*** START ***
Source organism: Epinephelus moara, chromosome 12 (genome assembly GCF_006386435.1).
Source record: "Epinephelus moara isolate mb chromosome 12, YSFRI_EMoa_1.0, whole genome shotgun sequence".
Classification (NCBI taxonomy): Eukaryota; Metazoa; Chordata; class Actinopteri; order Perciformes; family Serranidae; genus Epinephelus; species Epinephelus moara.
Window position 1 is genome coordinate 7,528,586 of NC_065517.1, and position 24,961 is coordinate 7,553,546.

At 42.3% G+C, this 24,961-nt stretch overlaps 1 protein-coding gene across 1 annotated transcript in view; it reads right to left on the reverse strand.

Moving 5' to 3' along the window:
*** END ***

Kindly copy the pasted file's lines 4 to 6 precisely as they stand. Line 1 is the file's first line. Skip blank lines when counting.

Window position 1 is genome coordinate 7,528,586 of NC_065517.1, and position 24,961 is coordinate 7,553,546.

At 42.3% G+C, this 24,961-nt stretch overlaps 1 protein-coding gene across 1 annotated transcript in view; it reads right to left on the reverse strand.

Moving 5' to 3' along the window: